Irish Guitar contains seventeen songs and for anyone who is familiar with Irish music, Kirtley's interpretation of this repertoire must be strikingly refreshing. He successfully manages the tricky task of preserving the music's identity while allowing Kirtley, the risk-taking and imaginative musician, to shine through. Compositions by the immortal Turlough O'Carolan abound throughout, but Kirtley also reveals his compositional talents by including a few of his own works as well. Paying tribute to the wonderful Pierre Bensusan, a respected guitarist peer, Pat also performs two of Bensusan's Irish-flavored numbers. This CD created the most wondrous moods in me. It has an old-world, dreamy and nostalgic feel to it which is very difficult to describe. Upon each listening, I felt as if these songs had transported me into a beautiful and magical world that I once knew but had since forgotten. Each track is gorgeous, but it is the cumulative effect of all these well strung-together pieces which makes this album a truly special artistic outing.

I can't say enough about Pat Kirtley's abilities as an artist. As a guitarist myself, I was extremely impressed with his musical abilities on his album Kentucky Guitar, but on Irish Guitar he transcends the guitar and caresses the soul.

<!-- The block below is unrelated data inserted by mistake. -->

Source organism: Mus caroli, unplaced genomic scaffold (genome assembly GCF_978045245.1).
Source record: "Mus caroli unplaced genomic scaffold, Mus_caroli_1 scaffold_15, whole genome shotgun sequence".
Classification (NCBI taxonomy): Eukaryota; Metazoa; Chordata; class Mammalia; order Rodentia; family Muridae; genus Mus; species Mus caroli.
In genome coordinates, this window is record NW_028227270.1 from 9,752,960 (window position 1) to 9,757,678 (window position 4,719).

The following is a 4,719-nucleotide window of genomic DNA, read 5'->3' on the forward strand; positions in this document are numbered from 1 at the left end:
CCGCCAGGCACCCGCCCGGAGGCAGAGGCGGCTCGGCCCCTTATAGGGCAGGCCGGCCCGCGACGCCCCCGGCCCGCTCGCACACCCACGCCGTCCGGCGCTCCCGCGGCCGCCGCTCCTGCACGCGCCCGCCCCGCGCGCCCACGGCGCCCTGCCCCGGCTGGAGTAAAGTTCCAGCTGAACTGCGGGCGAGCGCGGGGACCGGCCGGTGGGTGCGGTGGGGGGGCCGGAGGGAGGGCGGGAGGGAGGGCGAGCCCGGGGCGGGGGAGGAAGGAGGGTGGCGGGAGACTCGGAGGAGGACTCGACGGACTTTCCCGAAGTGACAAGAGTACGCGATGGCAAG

Dirty Linen Magazine Nov `97 issue

Irish Guitar features 17 instrumentals, mostly traditional, by fingerstyle guitarist Pat Kirtley. Kirtley is firmly rooted in the Pierre Bensusan, John Renbourn, Duck Baker school of playing. The tunes are given an honest airing, never hurried, letting the melody lines develop fully. Even though most of the tunes have been done dozen's of times elsewhere, Kirtley's interpretations shine a fresh light on them. A joy to listen to and one of the best albums of traditional guitar I've heard.

Acoustic Guitar Magazine April `98 issue

Kirtley's nimble and heartfelt renderings of 17 traditional and Irish and Irish-influenced tunes are a delight. The sway of John Renbourn, Duck Baker, and Pierre Bensusan is obvious, yet Kirtley articulates the emotional quality of each piece (the deep melancholy of "The Pretty Milkmaid", the agile gaiety of "Rodney's Glory") according to his own vision and sensitivity. The solo guitar format is nicely augmented on "Blind Mary" by by Mark Cannon on Irish wooden flute, and by guitarist Steve Rector on a spirited "Red Haired Boy". A generous portion of Turlough O'Carolan makes this a potent listening experience.

Fingerstyle Guitar Magazine July/August `97 issue

It's been a couple of years since Pat Kirtley's last CD. His current offering, Irish Guitar, is well worth the wait. This hefty collection of 17 tracks of mostly traditional tunes is ingeniously arranged and brilliantly played by one of the emerging stars of the fingerstyle world.

In the Walnut Valley Festival list of artists: